In one embodiment, raw data from the gyro sensor can be analyzed to determine the foot landing location of the foot landing event.
In alternative embodiments, prior to analyzing the data to determine landing information (eg, amplification and / or low pass filtering, high pass filtering, band pass filtering, band stop filtering, and / or Butterworth filtering). Data pre-processing can be performed.
Any gyro sensor sample rate can also be used to ensure that the sample rate is sufficient to obtain accurate information without sampling at a rate that draws too much power and / or occupies too much storage space An appropriate rate can be set. This sample rate can be set to, for example, 500 Hz to 5000 Hz or 500 Hz to 2000 Hz, more specifically 800 Hz to 1500 Hz, for example about 900 Hz. In one embodiment, a sample rate of about 900 Hz can be set to ensure that at least about 300 samples are obtained per stride.

Exemplary gyro sensor data for a saddle landing is shown in FIG. 26, while exemplary unprocessed gyro sensor data for a midfoot landing is shown in FIG. In each graph, three foot landing events are shown.
As shown, the midfoot landing shows a positive spike 550 followed by a negative spike 555 that causes the foot to rotate “backward” after the initial collision (ie, , The heel is falling against the toes).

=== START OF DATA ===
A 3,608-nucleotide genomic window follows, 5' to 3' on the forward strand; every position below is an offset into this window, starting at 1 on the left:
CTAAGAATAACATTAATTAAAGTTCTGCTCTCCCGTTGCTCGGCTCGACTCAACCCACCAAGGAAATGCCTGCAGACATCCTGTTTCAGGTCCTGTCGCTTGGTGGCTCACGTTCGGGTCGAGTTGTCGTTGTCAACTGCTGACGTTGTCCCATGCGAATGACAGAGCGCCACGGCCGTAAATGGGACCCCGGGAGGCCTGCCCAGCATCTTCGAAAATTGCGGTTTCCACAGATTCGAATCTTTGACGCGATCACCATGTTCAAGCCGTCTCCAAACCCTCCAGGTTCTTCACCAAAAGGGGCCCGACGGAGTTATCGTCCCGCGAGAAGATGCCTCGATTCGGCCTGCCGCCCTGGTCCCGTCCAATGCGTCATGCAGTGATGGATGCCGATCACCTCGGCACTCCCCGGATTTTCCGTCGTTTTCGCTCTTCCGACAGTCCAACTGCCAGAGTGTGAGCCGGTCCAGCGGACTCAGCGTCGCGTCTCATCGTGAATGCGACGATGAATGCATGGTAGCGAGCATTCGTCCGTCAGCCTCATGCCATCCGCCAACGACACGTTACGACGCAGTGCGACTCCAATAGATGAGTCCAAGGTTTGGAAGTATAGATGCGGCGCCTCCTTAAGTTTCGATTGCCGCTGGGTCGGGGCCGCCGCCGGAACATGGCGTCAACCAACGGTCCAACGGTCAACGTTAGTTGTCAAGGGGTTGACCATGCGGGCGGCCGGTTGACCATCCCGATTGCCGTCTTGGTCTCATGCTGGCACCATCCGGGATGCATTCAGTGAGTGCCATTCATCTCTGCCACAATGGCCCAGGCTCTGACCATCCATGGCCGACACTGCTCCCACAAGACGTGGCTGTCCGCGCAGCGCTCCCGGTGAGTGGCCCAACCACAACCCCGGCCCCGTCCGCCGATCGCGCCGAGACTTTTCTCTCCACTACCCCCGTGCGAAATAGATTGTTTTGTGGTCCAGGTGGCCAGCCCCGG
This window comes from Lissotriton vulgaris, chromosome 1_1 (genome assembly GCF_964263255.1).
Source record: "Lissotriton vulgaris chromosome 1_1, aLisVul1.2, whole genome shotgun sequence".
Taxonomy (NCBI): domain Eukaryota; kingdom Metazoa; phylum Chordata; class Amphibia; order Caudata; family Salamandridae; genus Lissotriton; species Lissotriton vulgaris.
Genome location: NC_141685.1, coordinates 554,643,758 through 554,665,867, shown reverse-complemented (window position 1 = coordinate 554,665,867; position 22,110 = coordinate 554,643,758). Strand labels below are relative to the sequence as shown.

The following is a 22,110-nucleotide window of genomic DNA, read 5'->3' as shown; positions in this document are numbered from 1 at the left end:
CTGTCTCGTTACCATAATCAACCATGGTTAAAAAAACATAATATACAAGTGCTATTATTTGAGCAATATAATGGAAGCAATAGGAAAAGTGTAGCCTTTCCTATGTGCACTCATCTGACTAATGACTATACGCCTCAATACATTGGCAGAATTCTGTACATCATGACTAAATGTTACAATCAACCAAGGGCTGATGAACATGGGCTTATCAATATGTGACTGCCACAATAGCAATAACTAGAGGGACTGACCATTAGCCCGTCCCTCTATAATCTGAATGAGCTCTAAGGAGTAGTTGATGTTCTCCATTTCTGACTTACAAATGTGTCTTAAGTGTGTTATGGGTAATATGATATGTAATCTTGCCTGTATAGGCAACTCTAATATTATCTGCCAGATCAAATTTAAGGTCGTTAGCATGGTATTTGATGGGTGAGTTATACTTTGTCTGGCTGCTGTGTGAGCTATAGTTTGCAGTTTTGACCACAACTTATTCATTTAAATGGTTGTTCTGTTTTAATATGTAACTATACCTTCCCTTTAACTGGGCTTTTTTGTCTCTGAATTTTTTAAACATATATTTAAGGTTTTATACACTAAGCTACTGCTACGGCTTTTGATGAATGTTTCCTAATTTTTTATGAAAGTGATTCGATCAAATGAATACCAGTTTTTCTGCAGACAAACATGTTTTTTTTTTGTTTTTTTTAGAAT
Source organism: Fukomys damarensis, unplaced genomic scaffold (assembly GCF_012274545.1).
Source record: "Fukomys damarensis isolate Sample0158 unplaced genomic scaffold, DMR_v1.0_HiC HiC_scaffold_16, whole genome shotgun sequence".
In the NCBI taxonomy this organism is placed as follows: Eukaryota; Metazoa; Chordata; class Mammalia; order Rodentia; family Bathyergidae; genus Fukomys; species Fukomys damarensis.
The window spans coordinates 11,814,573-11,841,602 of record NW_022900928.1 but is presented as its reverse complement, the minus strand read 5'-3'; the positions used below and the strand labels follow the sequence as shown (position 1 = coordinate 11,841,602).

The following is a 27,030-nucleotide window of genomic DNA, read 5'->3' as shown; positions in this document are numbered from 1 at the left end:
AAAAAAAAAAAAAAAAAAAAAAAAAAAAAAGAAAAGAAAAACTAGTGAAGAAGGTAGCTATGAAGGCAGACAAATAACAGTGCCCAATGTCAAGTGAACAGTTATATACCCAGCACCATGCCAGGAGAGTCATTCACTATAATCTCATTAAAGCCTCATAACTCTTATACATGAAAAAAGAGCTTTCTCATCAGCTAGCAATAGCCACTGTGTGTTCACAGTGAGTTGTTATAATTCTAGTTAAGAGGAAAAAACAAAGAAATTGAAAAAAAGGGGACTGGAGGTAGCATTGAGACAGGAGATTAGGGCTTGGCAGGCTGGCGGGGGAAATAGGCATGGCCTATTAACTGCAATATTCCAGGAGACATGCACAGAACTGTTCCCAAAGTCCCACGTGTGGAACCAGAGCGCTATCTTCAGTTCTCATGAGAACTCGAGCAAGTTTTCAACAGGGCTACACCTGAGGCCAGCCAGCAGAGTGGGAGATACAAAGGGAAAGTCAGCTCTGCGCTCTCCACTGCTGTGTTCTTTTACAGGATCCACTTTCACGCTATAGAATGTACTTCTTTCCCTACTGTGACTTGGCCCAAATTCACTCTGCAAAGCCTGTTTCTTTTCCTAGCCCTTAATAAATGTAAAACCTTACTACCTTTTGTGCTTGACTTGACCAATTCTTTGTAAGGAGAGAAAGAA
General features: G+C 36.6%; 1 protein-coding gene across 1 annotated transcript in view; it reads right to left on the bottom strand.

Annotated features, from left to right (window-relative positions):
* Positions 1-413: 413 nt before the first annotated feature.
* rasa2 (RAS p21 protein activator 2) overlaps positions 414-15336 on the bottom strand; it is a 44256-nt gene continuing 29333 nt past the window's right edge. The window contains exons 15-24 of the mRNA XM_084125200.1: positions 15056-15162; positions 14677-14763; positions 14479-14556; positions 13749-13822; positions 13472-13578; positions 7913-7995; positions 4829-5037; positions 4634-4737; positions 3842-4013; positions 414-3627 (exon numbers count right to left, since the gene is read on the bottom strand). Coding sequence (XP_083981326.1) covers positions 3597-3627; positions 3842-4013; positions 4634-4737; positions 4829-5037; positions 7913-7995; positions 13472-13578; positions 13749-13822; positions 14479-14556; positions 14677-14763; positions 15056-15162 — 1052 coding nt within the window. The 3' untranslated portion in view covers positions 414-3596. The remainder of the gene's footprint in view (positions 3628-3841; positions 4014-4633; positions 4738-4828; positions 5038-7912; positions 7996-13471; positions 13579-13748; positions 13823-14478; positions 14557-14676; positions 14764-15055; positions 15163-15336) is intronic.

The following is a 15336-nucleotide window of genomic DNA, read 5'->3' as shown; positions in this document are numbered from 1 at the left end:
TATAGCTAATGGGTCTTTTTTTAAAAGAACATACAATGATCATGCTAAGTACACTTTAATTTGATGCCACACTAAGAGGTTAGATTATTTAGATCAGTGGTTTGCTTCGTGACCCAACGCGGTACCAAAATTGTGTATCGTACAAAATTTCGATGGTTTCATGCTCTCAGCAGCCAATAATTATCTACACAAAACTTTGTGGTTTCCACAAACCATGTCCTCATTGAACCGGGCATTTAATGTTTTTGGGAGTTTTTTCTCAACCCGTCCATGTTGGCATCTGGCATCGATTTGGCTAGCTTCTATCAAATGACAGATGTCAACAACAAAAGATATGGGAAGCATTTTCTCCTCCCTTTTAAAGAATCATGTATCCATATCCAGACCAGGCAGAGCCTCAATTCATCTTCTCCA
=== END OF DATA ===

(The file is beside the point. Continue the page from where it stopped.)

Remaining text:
Conversely, a saddle landing has a positive spike 550 but no negative component (ie, local minimum 575 is never less than zero), which means that the foot is rotating "forward" (Ie, the toes are moving down relative to the heel).
The forefoot landing is characterized by having a small positive peak 550 relative to the negative peak 555, which indicates that the foot is rotating backwards more violently than in the case of a midfoot landing.
The rhythm can be determined by simply counting the number of foot landing events over a specified time.

In one embodiment, the microprocessor analyzes each angular velocity sample from the gyro sensor to determine whether a foot landing has occurred. In order to find the moment of foot landing, the microprocessor must first distinguish one stride from another slide using a periodic trigger, as shown in FIG.